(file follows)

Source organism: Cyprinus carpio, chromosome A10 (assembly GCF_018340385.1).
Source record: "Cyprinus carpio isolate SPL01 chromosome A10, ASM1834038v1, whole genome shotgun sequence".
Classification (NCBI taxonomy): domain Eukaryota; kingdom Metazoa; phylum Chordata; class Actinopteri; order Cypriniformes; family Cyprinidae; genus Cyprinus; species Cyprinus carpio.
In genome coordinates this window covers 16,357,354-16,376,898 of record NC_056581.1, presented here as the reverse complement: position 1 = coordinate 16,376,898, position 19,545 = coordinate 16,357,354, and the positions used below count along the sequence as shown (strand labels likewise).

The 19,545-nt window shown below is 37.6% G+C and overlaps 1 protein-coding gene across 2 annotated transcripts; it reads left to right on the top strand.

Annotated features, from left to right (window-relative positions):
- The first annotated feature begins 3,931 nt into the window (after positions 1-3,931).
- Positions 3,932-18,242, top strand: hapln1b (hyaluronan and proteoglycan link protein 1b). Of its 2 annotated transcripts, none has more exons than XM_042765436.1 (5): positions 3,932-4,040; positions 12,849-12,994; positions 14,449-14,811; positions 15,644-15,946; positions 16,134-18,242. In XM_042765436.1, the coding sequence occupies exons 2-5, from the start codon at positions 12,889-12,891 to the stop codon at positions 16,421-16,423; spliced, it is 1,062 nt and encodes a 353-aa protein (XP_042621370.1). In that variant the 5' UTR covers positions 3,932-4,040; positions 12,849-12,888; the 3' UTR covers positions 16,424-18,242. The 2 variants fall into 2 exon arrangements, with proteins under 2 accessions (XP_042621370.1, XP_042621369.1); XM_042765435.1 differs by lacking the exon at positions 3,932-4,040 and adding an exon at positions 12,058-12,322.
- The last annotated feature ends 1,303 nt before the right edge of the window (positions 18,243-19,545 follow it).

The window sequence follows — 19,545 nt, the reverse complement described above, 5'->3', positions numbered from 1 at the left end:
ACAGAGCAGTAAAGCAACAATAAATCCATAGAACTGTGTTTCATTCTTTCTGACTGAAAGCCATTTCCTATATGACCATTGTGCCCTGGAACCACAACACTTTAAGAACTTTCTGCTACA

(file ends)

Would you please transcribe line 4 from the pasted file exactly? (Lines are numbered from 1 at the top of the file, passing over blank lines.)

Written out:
In genome coordinates this window covers 16,357,354-16,376,898 of record NC_056581.1, presented here as the reverse complement: position 1 = coordinate 16,376,898, position 19,545 = coordinate 16,357,354, and the positions used below count along the sequence as shown (strand labels likewise).